Response to the Royal Commission into Victoria’s Mental Health System Interim Report

The Victorian Refugee Health Network commends the Royal Commission on its Interim Report. We highlight some issues below for the Royal Commission’s consideration as it progresses toward the final report and recommendations.

  1. The Royal Commission’s final recommendations must address prevention and early intervention:  The interim report’s recommendations necessarily address immediate issues at the acute end of the spectrum of care. The final report must translate the acknowledgement of inadequate mental health promotion and prevention activity (p.96) into concrete recommendations.
  2. A statewide mental health prevention and promotion strategy should target stigma and mental health literacy in refugee background communities.  Stigma is acknowledged in the interim report (p.211) as a significant issue in many refugee background communities. It has harms wellbeing and reduces help-seeking behaviours. There should be a targeted approach to the mental health promotion and primary prevention activities for refugee communities, including initiatives which address stigma. These should be designed and delivered in partnership with target communities.   
  3. We suggest integrating mental health promotion and prevention activity with existing services. Integrating Victorian state-funded mental health promotion initiatives into settlement supports for newly arrived communities would helpfully complement other system learning in this early settlement period.  The Refugee Health Program could also be developed to prioritise early screening and a proactive approach to mental health vulnerability.
  4. We look forward to recommendations regarding a system-wide approach to embedding cultural inclusivity and responsiveness within mainstream Victorian mental health services. The Royal Commission is alert to the fact that mainstream mental health services inadequately respond to cultural and linguistic diversity. This lack of responsiveness inhibits both access and engagement for those of refugee backgrounds.
  5. We reiterate our recommendations to the Royal Commission that mental health services must have both the funding and the capabilities to offer quality language services to all people who require them. This requires work across multiple areas. The Government should ensure mental health services are funded and workforces capable of working effectively with interpreters and sharing translated written information where possible. Services should be required to collect data on the need for language services, and report on whether the service is meeting these needs. Developing interpreter workforce supply and capabilities is also an important consideration. The Royal Commission could explore options for incentivising interpreter training for people speaking under-served languages. They might also promote and incentivise currently certified interpreters to undertake NAATI’s Specialist Health Interpreter Certification.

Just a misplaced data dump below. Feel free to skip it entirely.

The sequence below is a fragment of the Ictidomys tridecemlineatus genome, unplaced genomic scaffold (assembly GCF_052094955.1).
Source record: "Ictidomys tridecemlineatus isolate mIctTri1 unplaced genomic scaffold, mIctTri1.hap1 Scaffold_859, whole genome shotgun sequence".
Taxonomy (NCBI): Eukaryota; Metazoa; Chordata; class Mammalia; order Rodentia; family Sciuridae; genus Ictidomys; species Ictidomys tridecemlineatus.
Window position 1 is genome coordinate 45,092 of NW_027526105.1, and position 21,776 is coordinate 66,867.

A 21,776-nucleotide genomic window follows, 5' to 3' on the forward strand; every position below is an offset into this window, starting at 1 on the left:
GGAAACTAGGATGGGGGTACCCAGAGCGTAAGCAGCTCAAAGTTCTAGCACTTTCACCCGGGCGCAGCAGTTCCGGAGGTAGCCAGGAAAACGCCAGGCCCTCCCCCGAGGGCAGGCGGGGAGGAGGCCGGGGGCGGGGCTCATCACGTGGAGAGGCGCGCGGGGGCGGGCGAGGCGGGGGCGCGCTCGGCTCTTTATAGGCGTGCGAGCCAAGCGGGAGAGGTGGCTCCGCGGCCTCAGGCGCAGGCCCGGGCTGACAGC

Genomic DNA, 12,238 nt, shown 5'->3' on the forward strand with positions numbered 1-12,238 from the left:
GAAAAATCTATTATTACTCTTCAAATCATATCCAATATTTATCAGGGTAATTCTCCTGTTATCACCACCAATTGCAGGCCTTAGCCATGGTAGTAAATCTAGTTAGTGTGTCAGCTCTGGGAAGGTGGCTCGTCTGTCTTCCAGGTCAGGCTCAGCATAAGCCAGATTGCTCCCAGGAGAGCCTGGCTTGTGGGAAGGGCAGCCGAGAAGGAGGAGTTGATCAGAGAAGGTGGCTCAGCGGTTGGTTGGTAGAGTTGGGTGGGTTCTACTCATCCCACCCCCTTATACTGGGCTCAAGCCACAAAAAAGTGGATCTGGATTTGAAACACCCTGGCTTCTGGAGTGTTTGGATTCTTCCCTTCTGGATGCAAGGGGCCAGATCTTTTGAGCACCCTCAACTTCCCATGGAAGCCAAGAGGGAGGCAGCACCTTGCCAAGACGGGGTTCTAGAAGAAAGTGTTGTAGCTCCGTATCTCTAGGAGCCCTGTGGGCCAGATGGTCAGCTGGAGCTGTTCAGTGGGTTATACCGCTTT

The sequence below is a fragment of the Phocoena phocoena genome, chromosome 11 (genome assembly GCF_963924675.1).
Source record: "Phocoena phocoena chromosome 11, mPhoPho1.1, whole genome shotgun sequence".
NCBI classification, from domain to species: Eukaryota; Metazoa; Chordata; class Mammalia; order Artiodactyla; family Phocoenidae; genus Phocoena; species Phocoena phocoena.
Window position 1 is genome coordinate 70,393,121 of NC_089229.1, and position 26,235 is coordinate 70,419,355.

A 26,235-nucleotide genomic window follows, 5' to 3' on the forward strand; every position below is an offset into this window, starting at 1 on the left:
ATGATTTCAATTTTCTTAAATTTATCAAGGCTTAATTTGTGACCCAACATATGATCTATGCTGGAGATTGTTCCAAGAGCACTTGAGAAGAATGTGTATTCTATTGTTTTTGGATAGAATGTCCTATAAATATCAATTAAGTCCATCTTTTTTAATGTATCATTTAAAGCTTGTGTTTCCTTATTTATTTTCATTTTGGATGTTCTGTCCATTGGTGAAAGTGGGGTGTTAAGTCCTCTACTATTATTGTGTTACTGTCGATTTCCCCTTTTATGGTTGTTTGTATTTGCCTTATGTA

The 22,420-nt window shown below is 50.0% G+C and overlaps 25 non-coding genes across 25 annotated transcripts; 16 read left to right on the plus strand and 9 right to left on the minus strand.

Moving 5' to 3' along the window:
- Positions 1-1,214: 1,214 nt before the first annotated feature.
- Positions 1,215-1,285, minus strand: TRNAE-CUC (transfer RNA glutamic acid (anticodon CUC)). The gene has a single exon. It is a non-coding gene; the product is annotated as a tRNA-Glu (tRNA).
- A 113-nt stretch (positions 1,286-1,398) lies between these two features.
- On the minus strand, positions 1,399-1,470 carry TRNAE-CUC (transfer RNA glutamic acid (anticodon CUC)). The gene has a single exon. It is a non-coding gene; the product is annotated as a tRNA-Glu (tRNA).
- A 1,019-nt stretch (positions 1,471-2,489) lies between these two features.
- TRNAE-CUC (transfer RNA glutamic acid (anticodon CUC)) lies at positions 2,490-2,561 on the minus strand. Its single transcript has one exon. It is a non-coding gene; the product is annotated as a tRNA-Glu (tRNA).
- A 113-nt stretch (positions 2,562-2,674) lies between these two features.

6. Culturally responsive suicide prevention must be a requirement, not a benchmark. Considering the relatively high rates of mental illness and suicidality among those of refugee backgrounds, we welcome the Royal Commission’s recommendation for the HOPE program to be expanded to each area mental health service in Victoria. We note cultural inclusivity is one of the core principles of the HOPE program (p.449). We recommend the Victorian Government explore how to measure the cultural inclusivity of the HOPE program, and ensure funded services are accountable to these measures.
  7. A cultural and linguistically diverse mental health workforce is important, as is specialist knowledge in transcultural mental health and the specific impacts of pre and post-migration experiences on refugee mental health. The interim report’s recommendations regarding workforce address issues of supply. We would hope to see the final recommendations address reasons underlying problems with workforce supply (as discussed in the Interim Report, Chapter 6), and look to recommendations which address workforce diversity, workforce capabilities and maintenance.
  8. The Royal Commission could consider recommending scholarships for people of CALD/refugee backgrounds to undertake training in mental health professions, as an extension to the recommendations aimed at building the Aboriginal mental health workforce.
  9. The Royal Commission has recommended introducing a quota of psychiatry rotations for junior medical officers (19.3.3). We reiterate our recommendation for a psychiatry registrar to be added to the Refugee Fellows program. A psychiatrist in the Refugee Fellows program would be an invaluable specialist resource for junior medical officer psychiatry rotations.